Wednesday, 29 August 2012

God of the Sea

This is the beach where Ulysses was washed up after his battles with god of the sea Poseidon.  Ulysses, hair in damp straggles, naked and unconscious on the sand, was revived by Naussica, daughter of the King of the Phaeacians.  So wrote Homer.  And as a reminder there’s the Naussica Taverna full of sweating and Homer reading diners staring down at me from the cliff edge.

Naussica – in Greek her name translates as burner of ships.  But out in the bay there are nothing but peddalos and heat. 

The beach itself in the parts that aren’t forever British is entirely Russian. They don’t look like us.  The men have bellies that protrude but don’t flop.  They wear tight and tiny bri-nylon swimming trunks, just like ones I used to have in 1977.   They sprawl across the Thompson Holiday loungers smoking their Russian cigarettes.  They don’t read.  They play cards, they drink. They lunge at the sea and emerge bronzed and dripping.  A woman with a tattooed Venus on the half shell climbing her belly.  A man with a bear growling up his.

I’ve gone to Greece with my prednisolone packed into both my check-in and hand luggage and with an extra packet in my pocket just in case.  The polymyalgia bubbles under.  The treatment is working.  No more proximate muscles like rusted slabs aching like they were trying to jump me to Mars.  Instead I have my new fellow traveller, the sly and slippery synovial cyst.

This one sits somewhere in my lower spine and can only really be subdued by high-strength co-codamol supplemented by Naproxen, a sort of super ibuprofen on speed.  Sounds good on paper but in practise it just makes you numb.  A better cure turns out to be alcohol which relaxes things enough to ease the agony.  We brought gin out bubble-wrapped in Sue’s suitcase and the local beer isn’t that expensive so things should be good.

Out walking I can feel it, Mr Synovial, pressing the sciatic nerve and making my lower leg feel like it’s got a cold chisel in its centre moving up and down.  With PMR you could run a bit and the pain would go.  With this one you have either drink or lie down.  And as the one often leads to the other, I find myself doing both.

In Corfu Town – Kerkyra –  after a long sit in a cafĂ© opposite the truncated British cricket pitch we visit the Church of Saint Spyridon.  His remains are here in a gilded box, closed today but still touchable.  A line of Greeks take turns to kiss the place where his feet might be.  On high days they take him out and parade him through the streets.  He’s a preserver and a fixer.  Saint of salvation and health.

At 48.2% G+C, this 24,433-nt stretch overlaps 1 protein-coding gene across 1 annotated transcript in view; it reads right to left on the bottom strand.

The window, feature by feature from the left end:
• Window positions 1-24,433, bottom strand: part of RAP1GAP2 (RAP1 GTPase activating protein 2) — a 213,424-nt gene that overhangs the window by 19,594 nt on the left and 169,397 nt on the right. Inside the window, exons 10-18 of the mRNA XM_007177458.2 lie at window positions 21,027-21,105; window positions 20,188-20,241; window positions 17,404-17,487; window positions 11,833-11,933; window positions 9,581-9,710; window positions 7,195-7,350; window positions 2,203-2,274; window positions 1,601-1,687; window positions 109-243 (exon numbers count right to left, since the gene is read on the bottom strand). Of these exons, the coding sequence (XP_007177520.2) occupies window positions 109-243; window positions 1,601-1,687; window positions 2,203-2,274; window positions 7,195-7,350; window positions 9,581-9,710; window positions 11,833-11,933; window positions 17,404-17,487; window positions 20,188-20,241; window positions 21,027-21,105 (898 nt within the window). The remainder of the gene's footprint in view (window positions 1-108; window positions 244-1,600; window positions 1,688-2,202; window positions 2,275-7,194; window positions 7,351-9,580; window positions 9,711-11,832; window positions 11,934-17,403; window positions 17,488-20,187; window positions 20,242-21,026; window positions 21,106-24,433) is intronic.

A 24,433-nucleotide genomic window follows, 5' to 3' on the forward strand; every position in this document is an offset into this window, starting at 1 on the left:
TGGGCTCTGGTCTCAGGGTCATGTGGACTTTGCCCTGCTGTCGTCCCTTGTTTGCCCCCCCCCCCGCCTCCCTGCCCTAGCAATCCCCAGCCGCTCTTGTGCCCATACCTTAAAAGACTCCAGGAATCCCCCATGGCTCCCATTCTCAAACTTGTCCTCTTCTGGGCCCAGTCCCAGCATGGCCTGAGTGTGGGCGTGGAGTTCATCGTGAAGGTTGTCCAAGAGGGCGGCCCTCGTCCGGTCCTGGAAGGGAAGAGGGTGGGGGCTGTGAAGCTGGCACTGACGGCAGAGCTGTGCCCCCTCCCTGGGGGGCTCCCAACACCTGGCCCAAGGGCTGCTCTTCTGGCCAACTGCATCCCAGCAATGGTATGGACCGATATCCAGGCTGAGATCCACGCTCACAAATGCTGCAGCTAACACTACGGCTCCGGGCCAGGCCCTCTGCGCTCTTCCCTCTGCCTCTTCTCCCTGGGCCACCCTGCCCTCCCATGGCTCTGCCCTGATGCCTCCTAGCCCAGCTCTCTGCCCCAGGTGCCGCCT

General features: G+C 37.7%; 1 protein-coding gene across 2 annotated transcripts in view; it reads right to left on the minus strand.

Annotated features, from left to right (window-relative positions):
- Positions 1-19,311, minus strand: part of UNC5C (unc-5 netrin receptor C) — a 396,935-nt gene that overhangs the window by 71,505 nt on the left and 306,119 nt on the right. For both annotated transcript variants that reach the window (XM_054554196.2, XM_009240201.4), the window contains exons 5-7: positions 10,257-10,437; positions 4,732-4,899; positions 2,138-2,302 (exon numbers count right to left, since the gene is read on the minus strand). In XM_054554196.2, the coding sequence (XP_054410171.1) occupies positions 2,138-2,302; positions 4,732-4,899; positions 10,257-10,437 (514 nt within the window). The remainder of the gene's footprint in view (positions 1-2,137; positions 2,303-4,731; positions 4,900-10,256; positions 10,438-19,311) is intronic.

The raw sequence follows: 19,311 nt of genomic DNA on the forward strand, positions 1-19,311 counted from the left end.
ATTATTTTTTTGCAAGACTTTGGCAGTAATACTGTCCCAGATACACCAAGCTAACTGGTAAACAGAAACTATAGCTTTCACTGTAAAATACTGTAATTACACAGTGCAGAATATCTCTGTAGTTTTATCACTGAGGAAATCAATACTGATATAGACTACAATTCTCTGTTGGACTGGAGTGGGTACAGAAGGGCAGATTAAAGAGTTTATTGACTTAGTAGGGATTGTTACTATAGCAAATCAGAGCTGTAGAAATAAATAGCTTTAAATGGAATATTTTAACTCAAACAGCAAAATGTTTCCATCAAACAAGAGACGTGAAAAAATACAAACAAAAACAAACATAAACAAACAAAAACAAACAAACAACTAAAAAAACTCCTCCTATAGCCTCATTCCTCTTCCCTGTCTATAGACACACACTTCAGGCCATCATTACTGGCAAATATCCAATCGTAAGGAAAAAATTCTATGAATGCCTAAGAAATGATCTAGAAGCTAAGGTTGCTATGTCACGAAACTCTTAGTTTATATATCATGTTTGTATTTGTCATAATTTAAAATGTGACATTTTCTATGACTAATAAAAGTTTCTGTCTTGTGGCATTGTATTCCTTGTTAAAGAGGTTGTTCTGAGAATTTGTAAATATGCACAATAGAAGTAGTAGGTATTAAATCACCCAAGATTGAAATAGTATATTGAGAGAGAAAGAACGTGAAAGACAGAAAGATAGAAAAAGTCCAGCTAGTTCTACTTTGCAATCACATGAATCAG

A women next to me scribbles something in Greek onto a piece of paper and puts it in one of the saint’s waiting bowls.  There’s a whole stack of other slips there.  They tower.  Prayers, pleas for help.  Worth a go I decide.  Help me, I write, Saint Spy, see if you can do something about this spine of mine.  I leave the slip unsigned.  Saint Spyridon will know who put it there.

I follow up this uncharacteristic act by buying a six inch candle from a box near the door.  I’m heading for the spot just outside where similar candles of supplication have been stuffed into a pit of sand and melted wax.  They waver and flame.  They look the Orthodox part.  Behind me an entire extended Greek family are emerging from the Church.  They carry candles too, all nine of them, women in black, children in trainers, men in suits.  The difference is that while my candle is 6” long theirs are five feet and thicker than your leg.   Aflame like Thor rockets they dwarf my miniature squib.  Beijing Olympic fireworks beside my November the fifth. Next to the candle dump is an icon depicting the great man in his golden beatitude.  The family take turns to kiss the image.  At this level of investment they are bound to get whatever it is they want.

Me?  Not a hope.

But then again it’s now a week later and I’m back home in the drizzle again, Saint Spyridon  a sunny memory.   The Cyst is still there but, amazingly, it is quiet.  No flares, no return of the lower leg cold chisel and no repeat of the shaking electric razzle scream of a pain I was getting up and down my right leg just before I went.   And I haven’t taken a naproxen since last month. 

Good boy Spyridon.  I'll be back.

Tuesday, 7 August 2012